Vivienne Westwood joins protests as planners recommend go-ahead for fracking in Yorkshire

Dame Vivienne Westwood
Dame Vivienne Westwood
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FASHION designer Vivienne Westwood will join protesters outside next week’s meeting when councillors decide whether plans to frack at a site in North Yorkshire get the go-ahead.

Dame Vivienne will address crowds gathered outside County Hall in Northallerton next Friday as members of the county’s planning committee consider Third Energy’s proposal to use the controversial mining method at a site near Kirby Misperton.

Fracking in the north

Fracking in the north

A report prepared by council planning officers, released last night ahead of next week’s crucial planning meeting, recommends the committee approve the application but it will be up to councillors to take the final decision.

The report reveals the county has received more than 4,000 representations over the fracking application “many of which are representations in objection”.

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An anti-fracking poster on the garden gate of a house in Kirby Misperton. Picture: Anna Gowthorpe

An anti-fracking poster on the garden gate of a house in Kirby Misperton. Picture: Anna Gowthorpe

Objections have been lodged on the grounds of possible impacts on health, the environment, the landscape and disturbance and the impact of traffic movements to and from the site.

Next Friday’s meeting is expected to receive national attention given the significant opposition that has greeted every attempt by energy firms to frack in the UK.

Anti-fracking campaigners hope that more than 1,000 people from across the country will descend on Northallerton to stage a protest outside the meeting.

Third Energy chief executive Rasik Valand said: “We are pleased that the planning officer has recommended that North Yorkshire County Council approve our application.

How fracking works

How fracking works

“Within our application, and throughout North Yorkshire County Council’s thorough assessment of it, including various stages of consultation, and through all the additional information provided, we have addressed the wide range of questions, concerns and comments raised by NYCC, statutory consultees and others. This work is reflected in the planning officer’s report together with the planning conditions proposed.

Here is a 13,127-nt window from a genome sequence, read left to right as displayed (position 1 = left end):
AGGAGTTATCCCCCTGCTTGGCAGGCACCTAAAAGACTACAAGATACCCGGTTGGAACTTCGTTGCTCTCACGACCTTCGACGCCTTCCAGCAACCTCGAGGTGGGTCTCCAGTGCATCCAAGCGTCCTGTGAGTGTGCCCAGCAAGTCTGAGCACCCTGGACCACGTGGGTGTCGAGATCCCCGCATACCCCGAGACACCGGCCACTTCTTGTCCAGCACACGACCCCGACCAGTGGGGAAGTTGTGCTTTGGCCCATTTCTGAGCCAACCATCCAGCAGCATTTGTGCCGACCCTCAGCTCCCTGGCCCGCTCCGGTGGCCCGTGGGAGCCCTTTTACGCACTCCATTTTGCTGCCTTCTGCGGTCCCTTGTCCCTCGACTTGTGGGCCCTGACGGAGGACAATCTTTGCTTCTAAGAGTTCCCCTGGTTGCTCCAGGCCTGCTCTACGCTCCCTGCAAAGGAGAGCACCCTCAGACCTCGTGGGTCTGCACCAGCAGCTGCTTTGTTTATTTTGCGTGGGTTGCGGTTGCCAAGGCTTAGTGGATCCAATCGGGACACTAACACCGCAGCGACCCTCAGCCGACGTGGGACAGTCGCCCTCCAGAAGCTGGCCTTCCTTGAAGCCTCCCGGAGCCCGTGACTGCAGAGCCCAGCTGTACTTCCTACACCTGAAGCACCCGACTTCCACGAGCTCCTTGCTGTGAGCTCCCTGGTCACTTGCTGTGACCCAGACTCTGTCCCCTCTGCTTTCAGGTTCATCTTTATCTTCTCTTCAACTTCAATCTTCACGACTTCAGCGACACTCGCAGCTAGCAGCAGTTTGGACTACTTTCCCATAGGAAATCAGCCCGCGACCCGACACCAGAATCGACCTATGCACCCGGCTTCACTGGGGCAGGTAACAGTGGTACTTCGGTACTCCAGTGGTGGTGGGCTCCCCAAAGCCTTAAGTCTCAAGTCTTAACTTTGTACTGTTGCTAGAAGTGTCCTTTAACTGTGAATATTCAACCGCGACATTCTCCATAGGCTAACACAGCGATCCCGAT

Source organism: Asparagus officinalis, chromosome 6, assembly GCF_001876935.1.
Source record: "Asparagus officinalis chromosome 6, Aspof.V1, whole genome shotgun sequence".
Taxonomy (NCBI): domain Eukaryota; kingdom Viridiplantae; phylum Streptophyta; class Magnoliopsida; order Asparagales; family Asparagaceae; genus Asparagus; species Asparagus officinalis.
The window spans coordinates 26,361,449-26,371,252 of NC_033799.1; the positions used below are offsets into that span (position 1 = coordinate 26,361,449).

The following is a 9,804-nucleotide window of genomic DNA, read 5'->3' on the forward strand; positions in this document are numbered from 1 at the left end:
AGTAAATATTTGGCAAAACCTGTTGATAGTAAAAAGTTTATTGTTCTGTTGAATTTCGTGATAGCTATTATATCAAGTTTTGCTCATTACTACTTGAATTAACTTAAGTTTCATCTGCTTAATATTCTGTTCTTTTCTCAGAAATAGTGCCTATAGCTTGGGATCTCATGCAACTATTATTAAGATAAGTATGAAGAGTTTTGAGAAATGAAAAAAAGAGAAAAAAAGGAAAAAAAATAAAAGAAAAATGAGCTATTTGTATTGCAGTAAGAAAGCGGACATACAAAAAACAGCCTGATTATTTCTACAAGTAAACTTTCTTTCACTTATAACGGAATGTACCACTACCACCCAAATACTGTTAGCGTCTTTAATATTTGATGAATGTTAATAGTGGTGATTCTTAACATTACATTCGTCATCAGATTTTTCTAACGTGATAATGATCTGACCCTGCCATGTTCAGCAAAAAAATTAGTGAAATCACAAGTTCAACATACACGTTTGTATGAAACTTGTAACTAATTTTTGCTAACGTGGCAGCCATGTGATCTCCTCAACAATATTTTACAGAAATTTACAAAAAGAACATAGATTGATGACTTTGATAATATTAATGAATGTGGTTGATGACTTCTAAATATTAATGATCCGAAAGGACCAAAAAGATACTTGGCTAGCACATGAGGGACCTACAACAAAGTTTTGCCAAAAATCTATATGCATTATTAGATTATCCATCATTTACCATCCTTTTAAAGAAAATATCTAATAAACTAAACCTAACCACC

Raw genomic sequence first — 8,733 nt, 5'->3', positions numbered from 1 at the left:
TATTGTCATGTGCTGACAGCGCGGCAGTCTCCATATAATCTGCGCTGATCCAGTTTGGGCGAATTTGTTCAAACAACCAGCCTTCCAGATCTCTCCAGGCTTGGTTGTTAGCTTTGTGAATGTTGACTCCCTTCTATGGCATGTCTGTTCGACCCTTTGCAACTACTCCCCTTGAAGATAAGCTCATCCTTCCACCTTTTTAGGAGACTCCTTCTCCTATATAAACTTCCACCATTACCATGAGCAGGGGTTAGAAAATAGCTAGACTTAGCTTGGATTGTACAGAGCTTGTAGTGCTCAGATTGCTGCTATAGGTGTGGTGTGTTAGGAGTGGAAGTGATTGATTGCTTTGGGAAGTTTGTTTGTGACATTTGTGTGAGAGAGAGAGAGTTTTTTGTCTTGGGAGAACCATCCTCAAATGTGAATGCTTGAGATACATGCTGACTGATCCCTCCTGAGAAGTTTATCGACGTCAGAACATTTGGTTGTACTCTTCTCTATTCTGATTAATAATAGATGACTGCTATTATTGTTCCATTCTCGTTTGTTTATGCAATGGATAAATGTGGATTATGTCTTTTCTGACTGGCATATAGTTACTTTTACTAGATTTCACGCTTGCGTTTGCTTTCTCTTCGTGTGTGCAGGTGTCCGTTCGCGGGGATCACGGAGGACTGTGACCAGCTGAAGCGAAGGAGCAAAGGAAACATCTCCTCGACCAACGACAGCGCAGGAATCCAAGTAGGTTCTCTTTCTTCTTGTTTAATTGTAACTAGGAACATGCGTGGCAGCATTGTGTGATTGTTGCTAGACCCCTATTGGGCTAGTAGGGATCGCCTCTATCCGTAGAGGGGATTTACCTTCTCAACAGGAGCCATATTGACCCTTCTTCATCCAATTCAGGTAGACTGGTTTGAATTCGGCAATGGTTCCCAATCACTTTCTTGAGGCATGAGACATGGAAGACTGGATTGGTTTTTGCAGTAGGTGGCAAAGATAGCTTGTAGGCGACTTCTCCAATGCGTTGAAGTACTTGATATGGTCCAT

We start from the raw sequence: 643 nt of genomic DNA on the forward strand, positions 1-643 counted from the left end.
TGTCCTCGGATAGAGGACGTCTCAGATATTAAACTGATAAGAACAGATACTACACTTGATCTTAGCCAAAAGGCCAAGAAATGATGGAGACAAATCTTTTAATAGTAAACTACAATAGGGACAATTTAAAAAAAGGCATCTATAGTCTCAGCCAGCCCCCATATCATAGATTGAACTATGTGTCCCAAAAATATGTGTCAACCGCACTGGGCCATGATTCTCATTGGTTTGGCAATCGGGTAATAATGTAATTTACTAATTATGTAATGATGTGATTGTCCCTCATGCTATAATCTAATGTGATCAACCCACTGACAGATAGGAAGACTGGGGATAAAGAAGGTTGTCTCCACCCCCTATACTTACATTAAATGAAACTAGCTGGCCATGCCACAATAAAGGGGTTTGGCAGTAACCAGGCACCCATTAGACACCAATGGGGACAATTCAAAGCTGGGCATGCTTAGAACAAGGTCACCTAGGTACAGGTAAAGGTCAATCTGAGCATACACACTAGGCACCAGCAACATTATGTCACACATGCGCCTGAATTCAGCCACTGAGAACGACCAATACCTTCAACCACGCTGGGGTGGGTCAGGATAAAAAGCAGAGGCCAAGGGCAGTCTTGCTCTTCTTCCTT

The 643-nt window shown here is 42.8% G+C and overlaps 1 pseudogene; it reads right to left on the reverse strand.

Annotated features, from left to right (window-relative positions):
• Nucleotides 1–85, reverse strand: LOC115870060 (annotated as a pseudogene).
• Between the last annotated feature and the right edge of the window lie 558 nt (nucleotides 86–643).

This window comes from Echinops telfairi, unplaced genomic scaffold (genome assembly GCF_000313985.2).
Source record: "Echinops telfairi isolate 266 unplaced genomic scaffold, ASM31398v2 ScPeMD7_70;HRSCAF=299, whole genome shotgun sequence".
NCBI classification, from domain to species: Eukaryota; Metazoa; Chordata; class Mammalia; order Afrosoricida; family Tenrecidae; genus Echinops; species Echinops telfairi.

“We believe that this thorough report will enable North Yorkshire County Council to reach a positive determination on our application.”

Third Energy’s application is the first in North Yorkshire but other companies have licence to explore for gas in the area which is considered by geologists to be a promising target for fracking.

Both Third Energy and opponents of the proposal will now pore over the 250 page planning report ahead of next week’s meeting.

Simon Bowens, Friends of the Earth’s Yorkshire campaigner, said: “While it is disappointing that planning officers have dismissed the serious risks of fracking in Ryedale, Third Energy shouldn’t be popping champagne corks yet.

“North Yorkshire Councillors have been presented with clear evidence that Third Energy’s application could harm local wildlife, local business, people’s health and the environment - including from Ryedale District Council, Flamingo Land and the Wildlife Trust.

“The council must now listen to the thousands of residents who have objected to fracking, and the strong evidence put before them, and reject Third Energy’s proposal to frack.”

Ian Conlan, from the Frack Free Ryedale group, said: “Flamingo Land join the thousands of residents, businesses, farmers and landowners that have objected to the application in unprecedented numbers to the County Council.

“When democratically elected councillors see the overwhelming opposition from our communities to fracking, and the votes of Ryedale District Council, all five Ryedale Town Councils, and numerous parish councils, we hope that they will recognise the strength of public opinion and turn this application down.”

Fracking involves the drilling of wells deep underground with sand, water and chemicals pumped at high pressure into rock formations to free trapped pockets of gas.

The Government is enthusiastically backing the development of a UK fracking industry after the technique has been widely used in the United States where energy prices have dropped significantly.

Ministers have argued fracking could be a source of jobs, energy security and tax revenues but campaigners have vociferously protested at every attempt to use it in the UK.

County councillors in Lancashire refused applications to frack there last year and those decisions are currently being appealed by energy exploration firm Cuadrilla.